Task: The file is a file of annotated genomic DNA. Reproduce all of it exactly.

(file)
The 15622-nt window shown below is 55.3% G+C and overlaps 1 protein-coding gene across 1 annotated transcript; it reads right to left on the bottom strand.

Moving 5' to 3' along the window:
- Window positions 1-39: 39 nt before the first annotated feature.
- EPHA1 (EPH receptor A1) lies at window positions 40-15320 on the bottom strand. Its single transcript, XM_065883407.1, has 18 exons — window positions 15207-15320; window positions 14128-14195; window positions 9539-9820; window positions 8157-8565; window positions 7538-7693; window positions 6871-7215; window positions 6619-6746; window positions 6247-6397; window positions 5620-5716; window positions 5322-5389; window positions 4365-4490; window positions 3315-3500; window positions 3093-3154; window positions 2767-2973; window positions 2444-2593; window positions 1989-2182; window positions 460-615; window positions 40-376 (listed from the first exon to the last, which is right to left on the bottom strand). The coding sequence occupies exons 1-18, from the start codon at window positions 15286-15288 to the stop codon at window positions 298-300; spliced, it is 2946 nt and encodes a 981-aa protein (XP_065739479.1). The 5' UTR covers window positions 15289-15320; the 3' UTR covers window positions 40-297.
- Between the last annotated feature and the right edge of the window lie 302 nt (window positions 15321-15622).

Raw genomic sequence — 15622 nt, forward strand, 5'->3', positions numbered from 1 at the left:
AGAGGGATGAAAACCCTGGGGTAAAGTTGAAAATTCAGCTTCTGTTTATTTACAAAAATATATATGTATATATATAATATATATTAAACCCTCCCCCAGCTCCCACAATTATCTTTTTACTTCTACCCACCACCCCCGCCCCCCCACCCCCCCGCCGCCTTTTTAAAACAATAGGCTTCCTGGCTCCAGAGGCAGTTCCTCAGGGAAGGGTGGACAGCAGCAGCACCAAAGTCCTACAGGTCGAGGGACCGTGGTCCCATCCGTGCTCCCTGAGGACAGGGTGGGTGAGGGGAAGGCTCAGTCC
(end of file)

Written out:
The 15622-nt window shown below is 55.3% G+C and overlaps 1 protein-coding gene across 1 annotated transcript; it reads right to left on the bottom strand.

Moving 5' to 3' along the window:
- Window positions 1-39: 39 nt before the first annotated feature.
- EPHA1 (EPH receptor A1) lies at window positions 40-15320 on the bottom strand. Its single transcript, XM_065883407.1, has 18 exons — window positions 15207-15320; window positions 14128-14195; window positions 9539-9820; window positions 8157-8565; window positions 7538-7693; window positions 6871-7215; window positions 6619-6746; window positions 6247-6397; window positions 5620-5716; window positions 5322-5389; window positions 4365-4490; window positions 3315-3500; window positions 3093-3154; window positions 2767-2973; window positions 2444-2593; window positions 1989-2182; window positions 460-615; window positions 40-376 (listed from the first exon to the last, which is right to left on the bottom strand). The coding sequence occupies exons 1-18, from the start codon at window positions 15286-15288 to the stop codon at window positions 298-300; spliced, it is 2946 nt and encodes a 981-aa protein (XP_065739479.1). The 5' UTR covers window positions 15289-15320; the 3' UTR covers window positions 40-297.
- Between the last annotated feature and the right edge of the window lie 302 nt (window positions 15321-15622).

Raw genomic sequence — 15622 nt, forward strand, 5'->3', positions numbered from 1 at the left:
AGAGGGATGAAAACCCTGGGGTAAAGTTGAAAATTCAGCTTCTGTTTATTTACAAAAATATATATGTATATATATAATATATATTAAACCCTCCCCCAGCTCCCACAATTATCTTTTTACTTCTACCCACCACCCCCGCCCCCCCACCCCCCCGCCGCCTTTTTAAAACAATAGGCTTCCTGGCTCCAGAGGCAGTTCCTCAGGGAAGGGTGGACAGCAGCAGCACCAAAGTCCTACAGGTCGAGGGACCGTGGTCCCATCCGTGCTCCCTGAGGACAGGGTGGGTGAGGGGAAGGCTCAGTCC